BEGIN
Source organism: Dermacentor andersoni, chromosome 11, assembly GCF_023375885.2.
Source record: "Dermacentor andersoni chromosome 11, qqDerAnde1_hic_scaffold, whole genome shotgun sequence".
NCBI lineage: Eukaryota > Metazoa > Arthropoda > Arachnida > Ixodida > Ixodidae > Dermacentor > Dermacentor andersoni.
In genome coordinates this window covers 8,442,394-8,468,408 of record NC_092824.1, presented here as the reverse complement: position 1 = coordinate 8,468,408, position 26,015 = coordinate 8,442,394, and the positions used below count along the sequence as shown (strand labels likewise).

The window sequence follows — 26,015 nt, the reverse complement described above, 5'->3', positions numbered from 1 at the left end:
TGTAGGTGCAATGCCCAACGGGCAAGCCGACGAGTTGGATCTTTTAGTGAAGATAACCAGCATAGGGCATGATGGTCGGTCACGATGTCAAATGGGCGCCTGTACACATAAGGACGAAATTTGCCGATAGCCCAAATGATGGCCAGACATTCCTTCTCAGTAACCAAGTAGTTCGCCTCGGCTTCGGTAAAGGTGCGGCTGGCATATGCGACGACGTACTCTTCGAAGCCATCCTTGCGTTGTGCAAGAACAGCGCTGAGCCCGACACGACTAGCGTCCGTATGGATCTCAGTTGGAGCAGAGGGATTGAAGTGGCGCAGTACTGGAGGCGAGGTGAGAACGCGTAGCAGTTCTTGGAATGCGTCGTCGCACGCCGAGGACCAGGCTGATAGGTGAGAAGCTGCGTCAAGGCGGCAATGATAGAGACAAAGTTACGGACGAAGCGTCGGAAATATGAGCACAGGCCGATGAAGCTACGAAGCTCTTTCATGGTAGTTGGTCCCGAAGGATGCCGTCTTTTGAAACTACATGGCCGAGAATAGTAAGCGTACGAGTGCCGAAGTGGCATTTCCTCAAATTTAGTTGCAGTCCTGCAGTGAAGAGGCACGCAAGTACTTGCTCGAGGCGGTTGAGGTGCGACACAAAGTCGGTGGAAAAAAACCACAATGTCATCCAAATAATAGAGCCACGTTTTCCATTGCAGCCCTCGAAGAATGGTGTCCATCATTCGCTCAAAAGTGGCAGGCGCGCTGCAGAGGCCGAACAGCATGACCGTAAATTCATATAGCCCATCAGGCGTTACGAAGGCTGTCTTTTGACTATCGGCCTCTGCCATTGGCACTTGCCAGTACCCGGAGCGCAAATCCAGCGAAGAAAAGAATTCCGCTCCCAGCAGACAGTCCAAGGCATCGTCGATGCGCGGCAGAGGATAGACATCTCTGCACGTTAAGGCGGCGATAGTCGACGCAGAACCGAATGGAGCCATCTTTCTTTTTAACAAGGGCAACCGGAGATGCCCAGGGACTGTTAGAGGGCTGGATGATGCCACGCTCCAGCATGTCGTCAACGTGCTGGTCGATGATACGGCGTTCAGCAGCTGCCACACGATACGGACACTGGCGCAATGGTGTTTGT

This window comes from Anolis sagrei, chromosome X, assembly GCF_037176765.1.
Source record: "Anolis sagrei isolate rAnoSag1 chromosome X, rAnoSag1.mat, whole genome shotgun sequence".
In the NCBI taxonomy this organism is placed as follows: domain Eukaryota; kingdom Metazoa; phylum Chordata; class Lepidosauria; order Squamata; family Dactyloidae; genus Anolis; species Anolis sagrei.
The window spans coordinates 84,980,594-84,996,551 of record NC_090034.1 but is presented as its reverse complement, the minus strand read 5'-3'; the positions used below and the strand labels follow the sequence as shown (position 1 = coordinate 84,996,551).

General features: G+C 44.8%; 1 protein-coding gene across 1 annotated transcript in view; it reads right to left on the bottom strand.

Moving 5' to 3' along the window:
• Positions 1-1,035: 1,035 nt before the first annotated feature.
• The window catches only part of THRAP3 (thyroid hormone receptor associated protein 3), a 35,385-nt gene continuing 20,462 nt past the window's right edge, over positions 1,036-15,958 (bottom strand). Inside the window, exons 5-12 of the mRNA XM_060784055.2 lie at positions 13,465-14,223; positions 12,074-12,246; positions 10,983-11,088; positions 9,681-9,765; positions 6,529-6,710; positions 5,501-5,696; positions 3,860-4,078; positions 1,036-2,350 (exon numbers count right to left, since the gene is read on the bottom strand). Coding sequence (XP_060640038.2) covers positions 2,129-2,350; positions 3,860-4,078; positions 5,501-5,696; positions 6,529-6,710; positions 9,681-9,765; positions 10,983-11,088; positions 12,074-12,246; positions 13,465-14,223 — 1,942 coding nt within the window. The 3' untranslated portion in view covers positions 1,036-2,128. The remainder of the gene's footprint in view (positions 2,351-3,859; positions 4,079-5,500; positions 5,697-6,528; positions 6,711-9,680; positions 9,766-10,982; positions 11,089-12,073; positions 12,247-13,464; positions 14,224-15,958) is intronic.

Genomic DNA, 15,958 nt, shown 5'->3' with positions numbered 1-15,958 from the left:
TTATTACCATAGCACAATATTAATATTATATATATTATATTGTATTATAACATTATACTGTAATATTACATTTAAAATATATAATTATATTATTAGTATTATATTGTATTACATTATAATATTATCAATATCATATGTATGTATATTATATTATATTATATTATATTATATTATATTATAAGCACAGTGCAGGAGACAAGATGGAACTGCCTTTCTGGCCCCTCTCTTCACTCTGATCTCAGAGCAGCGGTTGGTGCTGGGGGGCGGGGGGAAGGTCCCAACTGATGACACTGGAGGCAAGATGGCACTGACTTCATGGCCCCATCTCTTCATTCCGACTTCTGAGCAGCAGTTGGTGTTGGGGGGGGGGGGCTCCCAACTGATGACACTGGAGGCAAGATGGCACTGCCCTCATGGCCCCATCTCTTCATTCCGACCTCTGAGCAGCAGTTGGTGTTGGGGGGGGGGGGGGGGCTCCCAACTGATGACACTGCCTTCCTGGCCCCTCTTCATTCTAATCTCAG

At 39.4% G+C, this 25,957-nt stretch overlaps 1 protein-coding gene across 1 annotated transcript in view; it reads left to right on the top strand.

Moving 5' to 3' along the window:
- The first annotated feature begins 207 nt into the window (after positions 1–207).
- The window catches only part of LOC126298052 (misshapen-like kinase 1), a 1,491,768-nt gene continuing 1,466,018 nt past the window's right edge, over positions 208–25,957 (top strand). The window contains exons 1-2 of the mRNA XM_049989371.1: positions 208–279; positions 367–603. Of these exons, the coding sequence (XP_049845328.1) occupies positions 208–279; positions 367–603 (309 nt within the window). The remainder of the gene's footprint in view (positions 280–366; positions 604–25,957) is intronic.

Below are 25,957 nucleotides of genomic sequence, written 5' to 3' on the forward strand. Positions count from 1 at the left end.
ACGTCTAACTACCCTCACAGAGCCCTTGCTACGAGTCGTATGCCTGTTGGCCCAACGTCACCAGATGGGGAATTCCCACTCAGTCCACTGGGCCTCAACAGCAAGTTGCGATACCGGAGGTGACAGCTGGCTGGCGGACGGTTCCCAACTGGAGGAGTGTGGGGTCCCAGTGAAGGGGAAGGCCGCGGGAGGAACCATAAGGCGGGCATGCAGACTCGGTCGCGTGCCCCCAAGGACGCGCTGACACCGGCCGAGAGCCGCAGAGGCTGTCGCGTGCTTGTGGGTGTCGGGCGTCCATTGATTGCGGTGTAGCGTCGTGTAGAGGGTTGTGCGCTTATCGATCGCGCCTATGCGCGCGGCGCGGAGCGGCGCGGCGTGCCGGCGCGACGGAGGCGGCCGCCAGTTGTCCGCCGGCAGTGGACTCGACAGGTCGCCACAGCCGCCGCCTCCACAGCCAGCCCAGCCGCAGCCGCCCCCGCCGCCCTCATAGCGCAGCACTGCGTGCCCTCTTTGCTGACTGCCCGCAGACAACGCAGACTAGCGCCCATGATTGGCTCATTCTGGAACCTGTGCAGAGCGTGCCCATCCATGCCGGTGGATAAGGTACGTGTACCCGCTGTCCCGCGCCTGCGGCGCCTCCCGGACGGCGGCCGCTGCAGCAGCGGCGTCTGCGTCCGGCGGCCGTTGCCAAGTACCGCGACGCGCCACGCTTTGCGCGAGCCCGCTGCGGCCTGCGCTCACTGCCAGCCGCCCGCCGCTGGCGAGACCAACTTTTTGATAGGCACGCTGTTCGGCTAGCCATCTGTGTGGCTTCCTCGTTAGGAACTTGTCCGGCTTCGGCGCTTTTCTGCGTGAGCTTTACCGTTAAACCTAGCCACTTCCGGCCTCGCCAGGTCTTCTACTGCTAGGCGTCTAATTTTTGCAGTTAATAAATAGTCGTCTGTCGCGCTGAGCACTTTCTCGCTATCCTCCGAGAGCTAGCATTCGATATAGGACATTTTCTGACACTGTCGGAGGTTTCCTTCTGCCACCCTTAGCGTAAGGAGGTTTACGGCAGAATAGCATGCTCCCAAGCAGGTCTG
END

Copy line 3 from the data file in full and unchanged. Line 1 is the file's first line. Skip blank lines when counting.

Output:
NCBI lineage: Eukaryota > Metazoa > Arthropoda > Arachnida > Ixodida > Ixodidae > Dermacentor > Dermacentor andersoni.